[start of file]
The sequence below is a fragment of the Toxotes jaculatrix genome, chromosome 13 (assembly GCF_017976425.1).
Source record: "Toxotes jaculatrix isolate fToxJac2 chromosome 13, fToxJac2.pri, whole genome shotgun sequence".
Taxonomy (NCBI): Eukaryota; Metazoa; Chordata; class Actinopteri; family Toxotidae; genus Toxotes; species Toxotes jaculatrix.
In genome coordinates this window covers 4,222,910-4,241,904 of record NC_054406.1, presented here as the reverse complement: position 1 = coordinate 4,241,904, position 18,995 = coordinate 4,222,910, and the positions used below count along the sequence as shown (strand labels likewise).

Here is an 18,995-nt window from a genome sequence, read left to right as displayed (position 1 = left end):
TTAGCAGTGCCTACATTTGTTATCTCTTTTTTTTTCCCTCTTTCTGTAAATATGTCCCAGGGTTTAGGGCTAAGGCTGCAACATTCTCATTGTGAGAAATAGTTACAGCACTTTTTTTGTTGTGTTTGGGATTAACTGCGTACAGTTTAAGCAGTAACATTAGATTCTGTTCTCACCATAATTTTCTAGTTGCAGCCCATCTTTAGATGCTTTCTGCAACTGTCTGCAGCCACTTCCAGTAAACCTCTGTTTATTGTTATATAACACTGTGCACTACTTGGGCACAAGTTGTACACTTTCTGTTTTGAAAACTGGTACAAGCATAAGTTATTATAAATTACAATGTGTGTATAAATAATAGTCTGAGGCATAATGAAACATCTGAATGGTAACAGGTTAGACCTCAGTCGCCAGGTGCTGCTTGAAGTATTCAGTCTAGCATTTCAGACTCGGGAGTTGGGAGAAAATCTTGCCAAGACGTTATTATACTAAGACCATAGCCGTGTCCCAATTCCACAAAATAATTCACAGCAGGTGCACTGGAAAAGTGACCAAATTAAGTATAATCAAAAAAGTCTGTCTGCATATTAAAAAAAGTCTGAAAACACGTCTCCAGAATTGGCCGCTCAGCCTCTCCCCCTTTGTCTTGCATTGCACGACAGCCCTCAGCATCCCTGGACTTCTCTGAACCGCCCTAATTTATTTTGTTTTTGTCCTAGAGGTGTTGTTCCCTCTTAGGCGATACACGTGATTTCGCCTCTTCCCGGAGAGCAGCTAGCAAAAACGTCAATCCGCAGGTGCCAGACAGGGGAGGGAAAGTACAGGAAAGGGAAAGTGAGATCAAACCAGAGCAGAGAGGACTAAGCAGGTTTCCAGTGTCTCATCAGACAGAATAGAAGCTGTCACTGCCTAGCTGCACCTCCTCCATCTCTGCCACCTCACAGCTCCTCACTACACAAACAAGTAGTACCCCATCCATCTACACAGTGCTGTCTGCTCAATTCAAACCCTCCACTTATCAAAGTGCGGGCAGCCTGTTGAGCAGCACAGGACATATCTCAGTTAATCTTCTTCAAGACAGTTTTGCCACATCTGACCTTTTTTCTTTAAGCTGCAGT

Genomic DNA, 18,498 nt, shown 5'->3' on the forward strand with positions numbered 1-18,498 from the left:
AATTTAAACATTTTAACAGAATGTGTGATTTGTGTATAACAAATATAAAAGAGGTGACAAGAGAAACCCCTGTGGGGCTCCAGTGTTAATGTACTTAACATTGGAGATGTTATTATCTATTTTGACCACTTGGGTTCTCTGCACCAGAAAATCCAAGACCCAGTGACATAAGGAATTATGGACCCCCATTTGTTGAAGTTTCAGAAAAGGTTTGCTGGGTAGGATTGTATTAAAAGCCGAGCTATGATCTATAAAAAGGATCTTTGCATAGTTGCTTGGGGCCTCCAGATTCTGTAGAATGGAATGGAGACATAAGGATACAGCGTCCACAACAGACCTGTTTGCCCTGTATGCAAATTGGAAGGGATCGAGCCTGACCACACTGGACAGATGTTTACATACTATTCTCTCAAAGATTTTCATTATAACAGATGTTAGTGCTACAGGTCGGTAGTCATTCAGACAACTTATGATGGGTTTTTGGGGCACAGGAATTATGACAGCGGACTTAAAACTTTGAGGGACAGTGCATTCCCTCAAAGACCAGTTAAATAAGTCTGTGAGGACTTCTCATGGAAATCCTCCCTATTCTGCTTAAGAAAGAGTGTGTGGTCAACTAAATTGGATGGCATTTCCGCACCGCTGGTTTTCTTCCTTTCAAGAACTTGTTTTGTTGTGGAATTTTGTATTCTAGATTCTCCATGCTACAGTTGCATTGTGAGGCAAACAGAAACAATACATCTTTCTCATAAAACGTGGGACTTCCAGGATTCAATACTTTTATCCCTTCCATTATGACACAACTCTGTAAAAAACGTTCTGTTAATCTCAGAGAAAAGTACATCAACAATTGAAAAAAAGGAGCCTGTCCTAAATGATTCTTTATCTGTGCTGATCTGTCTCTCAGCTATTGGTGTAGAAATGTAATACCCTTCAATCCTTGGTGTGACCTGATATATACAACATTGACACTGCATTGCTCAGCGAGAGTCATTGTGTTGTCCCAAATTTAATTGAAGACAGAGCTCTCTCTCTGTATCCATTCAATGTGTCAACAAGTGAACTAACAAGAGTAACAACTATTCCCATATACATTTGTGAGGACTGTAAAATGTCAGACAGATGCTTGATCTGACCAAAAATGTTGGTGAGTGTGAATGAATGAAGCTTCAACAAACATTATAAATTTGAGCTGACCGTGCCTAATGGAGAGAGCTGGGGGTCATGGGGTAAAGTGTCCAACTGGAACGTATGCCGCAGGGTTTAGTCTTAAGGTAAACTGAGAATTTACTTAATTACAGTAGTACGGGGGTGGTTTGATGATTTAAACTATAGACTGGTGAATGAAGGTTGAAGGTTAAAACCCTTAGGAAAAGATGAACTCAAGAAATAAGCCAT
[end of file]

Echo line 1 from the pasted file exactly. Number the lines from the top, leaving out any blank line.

The sequence below is a fragment of the Toxotes jaculatrix genome, chromosome 13 (assembly GCF_017976425.1).